If you're a lover of white wine, recent study findings might concern you when it comes to your health. According to a study published in the journal Cancer Epidemiology, Biomarkers & Prevention, it appears that white wine may increase your risk of melanoma. Red wine drinkers may not have anything to worry about — the study suggests there might be a correlation between developing melanoma and drinking wine, but only if it's white wine, not red — but either way, though, you probably don't have to go pouring every bottle of sauvignon blanc you have down the drain just yet. There are still plenty of limitations to the findings; we're only scratching the tip of the proverbial iceberg here. Isn't that a relief?
For this study, researchers examined the health records of over 200,000 people and discovered that one glass of white wine per day raised the risk of melanoma by 13 percent. Interestingly, the melanoma appeared in areas of the body that are typically not touched by the sun, implying that these areas may not have been typical locations for melanoma to appear from simple sun exposure.
The same increase in risk, however, was not found for red wine drinkers — which, honestly, is pretty curious. How can this be? We don't totally know yet, but study author Eunyoung Cho, ScD, an associate professor of dermatology and epidemiology at Brown University's Warren Alpert Medical School, said according to a press release that the risk might come from elevated levels of carcinogenic compounds called acetaldehyde in some wines — but that "the antioxidants in red wine may offset the risks."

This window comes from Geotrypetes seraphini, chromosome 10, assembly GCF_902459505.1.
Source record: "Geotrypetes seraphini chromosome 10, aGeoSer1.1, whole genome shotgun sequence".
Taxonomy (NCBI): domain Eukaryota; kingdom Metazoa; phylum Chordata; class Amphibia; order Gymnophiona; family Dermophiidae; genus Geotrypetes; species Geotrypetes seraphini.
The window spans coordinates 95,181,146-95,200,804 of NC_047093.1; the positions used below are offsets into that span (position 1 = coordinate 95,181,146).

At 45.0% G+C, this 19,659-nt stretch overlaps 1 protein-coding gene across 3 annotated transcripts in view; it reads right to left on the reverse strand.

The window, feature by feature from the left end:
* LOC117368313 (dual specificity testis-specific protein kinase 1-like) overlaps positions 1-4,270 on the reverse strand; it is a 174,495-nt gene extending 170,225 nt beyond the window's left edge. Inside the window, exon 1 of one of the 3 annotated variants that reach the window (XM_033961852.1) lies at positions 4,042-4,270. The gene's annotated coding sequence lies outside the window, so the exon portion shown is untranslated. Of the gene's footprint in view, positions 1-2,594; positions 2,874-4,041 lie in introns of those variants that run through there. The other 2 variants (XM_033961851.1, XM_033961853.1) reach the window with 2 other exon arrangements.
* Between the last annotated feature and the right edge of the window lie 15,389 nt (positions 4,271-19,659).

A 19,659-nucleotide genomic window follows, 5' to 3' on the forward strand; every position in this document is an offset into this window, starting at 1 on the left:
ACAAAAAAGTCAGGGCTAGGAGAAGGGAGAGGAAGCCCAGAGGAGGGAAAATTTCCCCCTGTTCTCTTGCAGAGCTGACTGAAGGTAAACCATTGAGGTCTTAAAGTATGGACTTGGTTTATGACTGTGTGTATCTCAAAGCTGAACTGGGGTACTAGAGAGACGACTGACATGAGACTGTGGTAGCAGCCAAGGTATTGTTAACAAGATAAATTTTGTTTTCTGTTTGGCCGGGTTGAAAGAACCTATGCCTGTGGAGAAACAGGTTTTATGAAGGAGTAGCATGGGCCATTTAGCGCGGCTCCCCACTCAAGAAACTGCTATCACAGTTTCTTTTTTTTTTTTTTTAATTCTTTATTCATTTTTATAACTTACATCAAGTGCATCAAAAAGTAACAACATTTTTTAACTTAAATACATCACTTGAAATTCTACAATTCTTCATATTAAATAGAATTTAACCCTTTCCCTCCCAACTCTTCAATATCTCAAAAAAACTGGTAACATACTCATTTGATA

Unsurprisingly, these results have white wine drinkers pretty spooked. But is there reason to be? While it's always good to be informed and up-to-date when it comes to your health, with research, it's integral to look at where data comes from, how it's collected, and the shape of the study. In this case, we're looking at a correlation between two factors — melanoma and white wine drinking — but we're not necessarily looking at causation. (Remember that rule from high school science? Correlation is not causation.)
This difference is important because while two factors may correlate, this simply means they have a statistical relationship. It doesn't necessarily mean that one factor causes or influences the other. In the case of this study, we're looking at a correlation between white wine drinkers and melanoma, but not proof that drinking white wine actually causes melanoma. So basically, if you enjoy drinking a glass of white wine, there's no reason to panic. Indeed, as Mount Sinai's Dr. Hooman Khorasani, who was unconnected with the study, told CBS New York, you don't necessarily have to stop drinking white wine entirely. "I don't think the data are strong enough to support that," Dr. Khorasani said.
Of course, if you're worried about sun exposure or possible melanoma, it's important to see a medical professional and get checked out as soon as possible. Your health should always be a top priority, and if you do notice symptoms that concern you, that's no reason to wait or avoid seeking medical attention. There are many common symptoms of skin cancer to keep an eye out for, as well as many misconceptions about melanoma that are good to brush up on. While medical professionals are here to help us, it's also good to educate ourselves so we can better understand our own bodies and advocate for ourselves.
But if you enjoy a glass of white wine from time to time, you're probably going to be fine.
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